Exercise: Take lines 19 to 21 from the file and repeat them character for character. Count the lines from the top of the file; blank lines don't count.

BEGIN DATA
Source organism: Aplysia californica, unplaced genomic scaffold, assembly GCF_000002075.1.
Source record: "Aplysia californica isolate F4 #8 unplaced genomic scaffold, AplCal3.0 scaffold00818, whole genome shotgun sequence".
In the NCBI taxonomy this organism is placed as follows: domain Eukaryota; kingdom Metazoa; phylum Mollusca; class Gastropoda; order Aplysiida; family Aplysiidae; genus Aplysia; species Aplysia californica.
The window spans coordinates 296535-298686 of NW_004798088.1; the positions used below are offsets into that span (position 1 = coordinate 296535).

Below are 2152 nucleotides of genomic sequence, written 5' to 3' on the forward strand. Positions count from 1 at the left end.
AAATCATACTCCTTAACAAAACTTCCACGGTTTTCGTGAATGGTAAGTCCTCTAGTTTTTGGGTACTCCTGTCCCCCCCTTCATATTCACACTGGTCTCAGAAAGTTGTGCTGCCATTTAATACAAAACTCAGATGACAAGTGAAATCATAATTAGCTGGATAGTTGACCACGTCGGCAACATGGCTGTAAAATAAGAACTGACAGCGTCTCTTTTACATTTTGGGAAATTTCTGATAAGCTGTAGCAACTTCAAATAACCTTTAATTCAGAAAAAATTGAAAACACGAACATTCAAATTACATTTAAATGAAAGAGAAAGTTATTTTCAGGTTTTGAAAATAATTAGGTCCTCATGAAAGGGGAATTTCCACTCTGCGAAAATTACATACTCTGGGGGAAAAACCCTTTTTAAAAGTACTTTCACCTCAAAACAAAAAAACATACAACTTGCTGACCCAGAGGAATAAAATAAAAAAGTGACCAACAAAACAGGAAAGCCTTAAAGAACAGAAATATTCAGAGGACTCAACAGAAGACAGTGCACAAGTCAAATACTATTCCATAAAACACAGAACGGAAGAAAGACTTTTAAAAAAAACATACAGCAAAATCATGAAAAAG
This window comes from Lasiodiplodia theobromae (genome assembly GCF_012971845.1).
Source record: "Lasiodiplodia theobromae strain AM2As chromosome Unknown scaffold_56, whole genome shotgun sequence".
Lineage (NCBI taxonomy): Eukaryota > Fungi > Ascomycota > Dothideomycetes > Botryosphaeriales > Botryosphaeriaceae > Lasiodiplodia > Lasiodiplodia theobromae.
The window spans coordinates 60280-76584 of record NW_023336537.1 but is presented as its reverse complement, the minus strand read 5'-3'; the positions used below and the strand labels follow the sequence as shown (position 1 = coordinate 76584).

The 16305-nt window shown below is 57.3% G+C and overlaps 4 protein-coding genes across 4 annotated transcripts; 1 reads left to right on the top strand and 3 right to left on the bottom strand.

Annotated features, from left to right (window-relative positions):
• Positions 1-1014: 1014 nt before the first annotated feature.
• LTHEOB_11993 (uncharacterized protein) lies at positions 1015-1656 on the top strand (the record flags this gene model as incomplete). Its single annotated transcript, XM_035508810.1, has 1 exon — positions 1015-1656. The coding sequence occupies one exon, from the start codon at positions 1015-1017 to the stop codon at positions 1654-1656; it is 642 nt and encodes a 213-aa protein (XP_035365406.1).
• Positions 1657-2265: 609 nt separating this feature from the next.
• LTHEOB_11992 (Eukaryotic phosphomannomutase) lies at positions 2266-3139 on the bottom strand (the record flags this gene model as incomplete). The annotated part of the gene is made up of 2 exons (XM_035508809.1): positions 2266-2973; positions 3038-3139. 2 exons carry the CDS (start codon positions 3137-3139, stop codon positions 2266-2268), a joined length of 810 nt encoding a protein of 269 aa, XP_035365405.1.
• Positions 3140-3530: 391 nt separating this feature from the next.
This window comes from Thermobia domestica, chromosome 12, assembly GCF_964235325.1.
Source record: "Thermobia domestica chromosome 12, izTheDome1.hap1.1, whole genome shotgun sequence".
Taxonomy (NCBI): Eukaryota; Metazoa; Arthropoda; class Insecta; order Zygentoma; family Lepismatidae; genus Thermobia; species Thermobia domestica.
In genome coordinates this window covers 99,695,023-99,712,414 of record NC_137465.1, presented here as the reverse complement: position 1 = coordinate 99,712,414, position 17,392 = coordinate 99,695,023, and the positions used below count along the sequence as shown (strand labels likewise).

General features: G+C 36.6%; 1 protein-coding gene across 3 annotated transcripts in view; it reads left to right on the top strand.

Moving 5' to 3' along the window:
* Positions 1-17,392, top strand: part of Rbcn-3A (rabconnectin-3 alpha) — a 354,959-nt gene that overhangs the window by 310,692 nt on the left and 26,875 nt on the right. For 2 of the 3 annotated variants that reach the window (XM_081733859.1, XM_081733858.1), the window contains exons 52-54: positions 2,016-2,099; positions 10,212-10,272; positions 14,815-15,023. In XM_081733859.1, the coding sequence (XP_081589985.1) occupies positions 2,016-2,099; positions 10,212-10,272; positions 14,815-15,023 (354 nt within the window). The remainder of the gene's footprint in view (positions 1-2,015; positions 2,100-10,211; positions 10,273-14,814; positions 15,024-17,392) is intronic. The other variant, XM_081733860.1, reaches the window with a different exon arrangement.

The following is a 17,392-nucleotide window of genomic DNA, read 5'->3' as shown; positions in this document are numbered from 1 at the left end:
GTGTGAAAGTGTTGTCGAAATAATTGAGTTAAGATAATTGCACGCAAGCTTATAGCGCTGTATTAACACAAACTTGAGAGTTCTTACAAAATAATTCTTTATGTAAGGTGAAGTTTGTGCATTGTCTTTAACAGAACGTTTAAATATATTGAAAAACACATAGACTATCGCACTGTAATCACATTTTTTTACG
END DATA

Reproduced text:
Source record: "Thermobia domestica chromosome 12, izTheDome1.hap1.1, whole genome shotgun sequence".
Taxonomy (NCBI): Eukaryota; Metazoa; Arthropoda; class Insecta; order Zygentoma; family Lepismatidae; genus Thermobia; species Thermobia domestica.
In genome coordinates this window covers 99,695,023-99,712,414 of record NC_137465.1, presented here as the reverse complement: position 1 = coordinate 99,712,414, position 17,392 = coordinate 99,695,023, and the positions used below count along the sequence as shown (strand labels likewise).